You see, just like “your guy (or gal)” who you call when you need to level up (or down), these 500 B.C. pot farmers knew a thing or two about their favorite strains. They may not have used terms like “indica” and “sativa” but they had their preferences and at the burial ceremony in question, they busted out the good stuff. Must have been a pretty good friend! 

Scientists found extremely high levels of THC in the burned chars leading Dr. Yang and his team to determine that not only did they enjoy smoking pot, but they knew how to pick the desired strain. Something many are still trying to figure out. And they didn’t even have apps yet!

“Coming from a world where we deal with cannabis genetics on a daily basis, it was validating to hear that they were likely cultivating more potent plants on some level,” said Browne. “We have people crowing constantly about the new ‘super cannabis’ that they argue is too strong for people. Besides the fact that this ignores thousands of years of hash making in Asia, I really want to know how high they were getting and if we can finally put that conversation to bed.”

Not everyone finds these findings to be of the utmost relevance or importance, however. 

“The first thing that I thought about when I saw this was that it wasn’t news.  It shouldn’t be a surprise that the plant has been around for 2500 years. Do people think that hippies invented it in the ’60s?,” said the Director of a wholesale cannabis firm, who asked not to be named.

The Director continued, “The news should be on the studies about how opioid overdoses have significantly gone down in (marijuana) legalized states.  That no one person has ever died, EVER, as a result of marijuana use – In contrast to the 100,000’s of deaths from alcohol and tobacco. Or that it is actually still federally illegal to study the plant for its medicinal purposes in the United States.”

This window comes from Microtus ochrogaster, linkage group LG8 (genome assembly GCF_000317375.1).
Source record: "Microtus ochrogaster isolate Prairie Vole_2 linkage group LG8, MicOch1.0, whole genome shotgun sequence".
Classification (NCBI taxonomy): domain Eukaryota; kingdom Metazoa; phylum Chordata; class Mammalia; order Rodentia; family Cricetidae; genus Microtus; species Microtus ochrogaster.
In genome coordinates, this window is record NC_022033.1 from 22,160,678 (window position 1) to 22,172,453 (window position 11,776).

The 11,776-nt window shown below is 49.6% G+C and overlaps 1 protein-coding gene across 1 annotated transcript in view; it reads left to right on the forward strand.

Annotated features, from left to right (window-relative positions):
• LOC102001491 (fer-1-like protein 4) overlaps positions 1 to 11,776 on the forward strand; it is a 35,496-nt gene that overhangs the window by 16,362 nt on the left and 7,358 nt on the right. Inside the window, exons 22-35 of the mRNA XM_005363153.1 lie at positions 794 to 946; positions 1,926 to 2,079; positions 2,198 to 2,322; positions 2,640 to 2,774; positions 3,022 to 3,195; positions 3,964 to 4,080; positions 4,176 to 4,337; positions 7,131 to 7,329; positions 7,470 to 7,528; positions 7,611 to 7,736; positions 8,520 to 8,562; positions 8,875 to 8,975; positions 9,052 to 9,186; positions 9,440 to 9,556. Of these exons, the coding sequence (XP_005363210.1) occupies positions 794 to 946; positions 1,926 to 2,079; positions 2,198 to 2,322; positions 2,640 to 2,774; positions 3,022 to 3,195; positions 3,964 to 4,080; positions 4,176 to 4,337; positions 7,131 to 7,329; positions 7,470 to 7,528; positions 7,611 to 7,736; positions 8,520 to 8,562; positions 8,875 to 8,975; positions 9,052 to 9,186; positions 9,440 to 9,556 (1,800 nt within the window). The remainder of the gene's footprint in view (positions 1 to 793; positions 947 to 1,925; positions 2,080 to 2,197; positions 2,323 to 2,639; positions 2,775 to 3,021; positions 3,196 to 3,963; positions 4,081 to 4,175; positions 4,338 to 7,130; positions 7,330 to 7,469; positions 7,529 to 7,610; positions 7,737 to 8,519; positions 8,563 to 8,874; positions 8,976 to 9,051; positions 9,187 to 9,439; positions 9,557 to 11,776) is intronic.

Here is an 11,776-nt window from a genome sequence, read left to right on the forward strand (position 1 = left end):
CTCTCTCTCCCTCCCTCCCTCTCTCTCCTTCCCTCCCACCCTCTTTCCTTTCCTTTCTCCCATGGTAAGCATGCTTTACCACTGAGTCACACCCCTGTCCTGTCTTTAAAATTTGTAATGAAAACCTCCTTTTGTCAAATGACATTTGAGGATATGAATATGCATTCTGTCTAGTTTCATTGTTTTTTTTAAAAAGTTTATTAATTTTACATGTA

Demonstrators petition for marijuana legalization in Chile. (Photo by Martin Bernetti/AFP/Getty Images).

Traditions of the past may lead to a more accepting future

In total, the team of scientists found 10 of these burning boxes at the cemetery and from their multiple rounds of testing deduced that the event-goers would position the uber-potent leaves into the wood containers and then place hot stones upon them which caused the leaves to smoke and their lungs to get filled with that indescribable feeling of “Ahh.” Heated rocks? Now that’s what I call getting stoned! Also, not a bad method for lighting up. Going to add that to the list right between “gravity-bong” and “hollowed-out Bic pen.”

So while marijuana still might not be so openly accepted that you can bring it as an offering for your grandma’s Thanksgiving dinner (and if that is something they are cool with…can you take some pictures?) take heed in knowing that weed is something that people from all over the world have been using for thousands of years for many of the same reasons you are.

While these remains may have been found at a funeral, who knows what their purpose was. They could have been using some green to lift them from their funeral-blues? Or to toast (toke?) to the life of their close fallen friend? Or perhaps even for the purpose of loosening up so they could collectively dance on his or her grave. But whatever the purpose, if these newest findings are any indica[tion] they didn’t do it on accident.

Despite what they later told that cop.